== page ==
Terms of Engagement

Over at Wuthering Expectations, Amateur Reader, always a model of integrity and rigor, has been having a very interesting discussion about the possibility of engaging in really good, vigorous intellectual debate online, and whether it can be ‘safely antagonistic’ in his preferred terms. My immediate reaction was to say ‘no’, but let’s face it, I am someone who runs very fast away from conflict and has a visceral reaction to snide remarks, unkindness and, heaven forbid, outright attack. I do like intellectual debate, however, and goodness knows it’s necessary. The discussion (which you will be glad to know was extremely civilized) was a fascinating one and got me thinking about the various debates I had witnessed over the years. On the whole, the circle in which I moved was a very polite one, and the only car-crash sort of debate I ever saw took place at a psychoanalytic conference. Part of me wonders whether it weren’t staged in some way, or manufactured to meet hidden expectations. As it was, half the participators got into a fight and the other half scribbled away on their notepads, diagnosing the different disorders on view. I kept my mouth firmly shut for all kinds of reasons.

My feeling, however, is that no good ever comes out of any form of antagonism in debate; that when difference transforms into conflict, any kind of learning, or respectful appreciation of the inherent value of different views, goes out the window. The only exception to this is when you happen to have a group of people all of whom agree that they enjoy a more aggressive stance in discussion. Otherwise antagonism is the verbal equivalent of the power tool – anyone can use it, but the results can be extremely destructive.

It is very easy, however, for intellectual discussion to dissolve into conflict because knowledge is always bound up with authority, and thinking differently is inevitably a form of challenge. Does the person speaking really know what they are talking about? Why should we believe this or that, on what grounds? A relationship to authority resides at the heart of any learning process, whether we are binding to it or reacting against it. We begin by learning things because we have to, out of a blind and trusting compliance with authority. The fear of the teacher’s wrath, the fear of the exam, the fear of public humiliation, of being shown up as worthless or a fraud are undoubtedly motivating factors, too. But the stick isn’t enough on its own – there must be a carrot. And the flip side of authority, its gentle alter ego, is the act of belonging. We submit to education in the first place in order to belong to our world, to a particular culture or society and its ways of thought. Belonging is a hidden, stealthy part of the things we learn, but it is all the more powerful for being understated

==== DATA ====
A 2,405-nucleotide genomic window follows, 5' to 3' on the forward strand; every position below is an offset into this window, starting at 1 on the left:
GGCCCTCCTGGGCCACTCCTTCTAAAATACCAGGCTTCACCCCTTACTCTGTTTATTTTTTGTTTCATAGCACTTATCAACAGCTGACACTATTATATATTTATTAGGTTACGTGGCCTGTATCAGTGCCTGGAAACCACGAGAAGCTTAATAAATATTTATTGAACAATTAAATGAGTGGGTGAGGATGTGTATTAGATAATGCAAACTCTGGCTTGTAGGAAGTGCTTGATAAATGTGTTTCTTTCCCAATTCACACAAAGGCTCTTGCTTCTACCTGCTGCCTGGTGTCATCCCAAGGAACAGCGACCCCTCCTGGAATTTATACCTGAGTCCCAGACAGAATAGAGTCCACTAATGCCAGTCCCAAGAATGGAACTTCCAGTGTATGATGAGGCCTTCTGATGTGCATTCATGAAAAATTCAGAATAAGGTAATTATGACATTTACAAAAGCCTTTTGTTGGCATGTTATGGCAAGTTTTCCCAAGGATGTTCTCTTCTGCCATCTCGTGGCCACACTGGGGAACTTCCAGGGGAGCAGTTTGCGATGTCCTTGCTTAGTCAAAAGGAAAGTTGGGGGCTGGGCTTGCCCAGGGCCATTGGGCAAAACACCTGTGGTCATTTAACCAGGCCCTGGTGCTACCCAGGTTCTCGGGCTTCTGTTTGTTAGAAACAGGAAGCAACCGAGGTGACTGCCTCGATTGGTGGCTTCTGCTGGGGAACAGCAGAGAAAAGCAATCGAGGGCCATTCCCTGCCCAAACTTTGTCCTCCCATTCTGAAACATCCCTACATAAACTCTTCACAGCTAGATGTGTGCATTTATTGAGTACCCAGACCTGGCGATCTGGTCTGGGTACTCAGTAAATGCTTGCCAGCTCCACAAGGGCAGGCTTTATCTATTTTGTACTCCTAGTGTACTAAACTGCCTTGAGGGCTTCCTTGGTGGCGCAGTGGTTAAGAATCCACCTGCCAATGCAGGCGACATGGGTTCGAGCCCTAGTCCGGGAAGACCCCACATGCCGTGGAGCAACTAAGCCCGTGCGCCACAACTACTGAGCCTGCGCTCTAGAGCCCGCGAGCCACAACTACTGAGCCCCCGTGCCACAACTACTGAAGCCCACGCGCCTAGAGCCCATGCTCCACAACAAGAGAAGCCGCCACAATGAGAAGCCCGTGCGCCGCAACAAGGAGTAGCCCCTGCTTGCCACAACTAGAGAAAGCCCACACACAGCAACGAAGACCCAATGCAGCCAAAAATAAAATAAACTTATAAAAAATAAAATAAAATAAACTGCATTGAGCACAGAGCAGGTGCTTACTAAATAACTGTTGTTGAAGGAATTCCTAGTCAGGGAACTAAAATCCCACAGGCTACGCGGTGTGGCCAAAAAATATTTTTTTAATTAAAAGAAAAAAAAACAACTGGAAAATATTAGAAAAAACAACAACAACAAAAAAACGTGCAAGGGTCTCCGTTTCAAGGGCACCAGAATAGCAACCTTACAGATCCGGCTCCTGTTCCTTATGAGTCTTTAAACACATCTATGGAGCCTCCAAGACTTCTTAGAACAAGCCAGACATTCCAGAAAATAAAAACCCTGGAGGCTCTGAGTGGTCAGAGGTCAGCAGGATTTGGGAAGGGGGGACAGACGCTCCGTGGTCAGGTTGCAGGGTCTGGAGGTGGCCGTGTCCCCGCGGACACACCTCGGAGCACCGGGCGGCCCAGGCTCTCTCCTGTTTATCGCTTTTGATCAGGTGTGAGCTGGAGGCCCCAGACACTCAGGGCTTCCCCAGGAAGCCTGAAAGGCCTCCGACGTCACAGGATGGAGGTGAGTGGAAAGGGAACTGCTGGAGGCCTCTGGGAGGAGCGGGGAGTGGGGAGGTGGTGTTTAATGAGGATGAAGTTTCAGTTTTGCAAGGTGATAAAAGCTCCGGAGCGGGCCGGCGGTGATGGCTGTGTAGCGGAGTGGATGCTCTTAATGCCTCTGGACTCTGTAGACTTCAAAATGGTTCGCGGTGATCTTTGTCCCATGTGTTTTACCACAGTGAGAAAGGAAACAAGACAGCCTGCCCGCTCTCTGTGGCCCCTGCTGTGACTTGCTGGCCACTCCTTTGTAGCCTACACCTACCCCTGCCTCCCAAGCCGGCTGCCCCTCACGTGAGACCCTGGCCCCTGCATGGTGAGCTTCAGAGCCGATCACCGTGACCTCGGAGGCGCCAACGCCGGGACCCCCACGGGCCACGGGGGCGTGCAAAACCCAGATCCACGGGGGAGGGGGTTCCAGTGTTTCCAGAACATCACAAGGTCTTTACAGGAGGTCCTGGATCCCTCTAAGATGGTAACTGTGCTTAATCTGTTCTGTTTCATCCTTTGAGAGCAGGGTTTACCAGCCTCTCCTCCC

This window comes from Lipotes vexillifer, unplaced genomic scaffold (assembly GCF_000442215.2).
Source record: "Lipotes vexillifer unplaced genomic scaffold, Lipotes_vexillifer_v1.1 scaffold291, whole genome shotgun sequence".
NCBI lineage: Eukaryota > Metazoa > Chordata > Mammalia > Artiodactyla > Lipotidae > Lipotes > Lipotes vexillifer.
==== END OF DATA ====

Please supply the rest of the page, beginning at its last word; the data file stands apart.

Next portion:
For most of us, the point of thinking is to reach a point where we don’t have to think any more. A point where our ideas are organised, fixed and justified. And that point is usually one that is terrifically satisfying in relation to belonging – our ideas please our parents or our teachers, they seem in line with the famous figures we admire, the class we aspire to, the religion or political party that impresses us, or we may simply belong to a sense of what’s right, what’s ethical, what’s meaningful. But it’s why intellectual arguments, no matter how brilliant they are, rarely persuade people to think otherwise, even in situations where objective, rational arguments might be recognized as extremely valuable. We have already thought ourselves into a position that feels secure and correct. To put forward a direct and antagonistic challenge to someone’s accumulated knowledge is a risky strategy; whilst it may perhaps sting some into examining what they know, it is just as likely to put them on the defensive, angrily rebutting the intrusion into their belief system. Whether it’s academics arguing about the Oxford comma, or the locals in the supermarket discussing politics, emotional commitments and connections are every bit as much at stake as facts and figures, right and wrong. It’s why being shown up as wrong can be so disproportionately painful; it really does shake our world.

That’s why I think that the dominant quality of any debate has to be curiosity. Curiosity opens people up, keeps things non-judgmental, can even loosen some entrenched views. Being curious about what we think we know never hurt anybody. I know I respond better to someone saying ‘I’m so curious to know why you think so and so’ than to someone saying ‘You’re completely wrong.’ And if someone refuses to be even the littlest bit curious, then their closed mind is on display for all to see.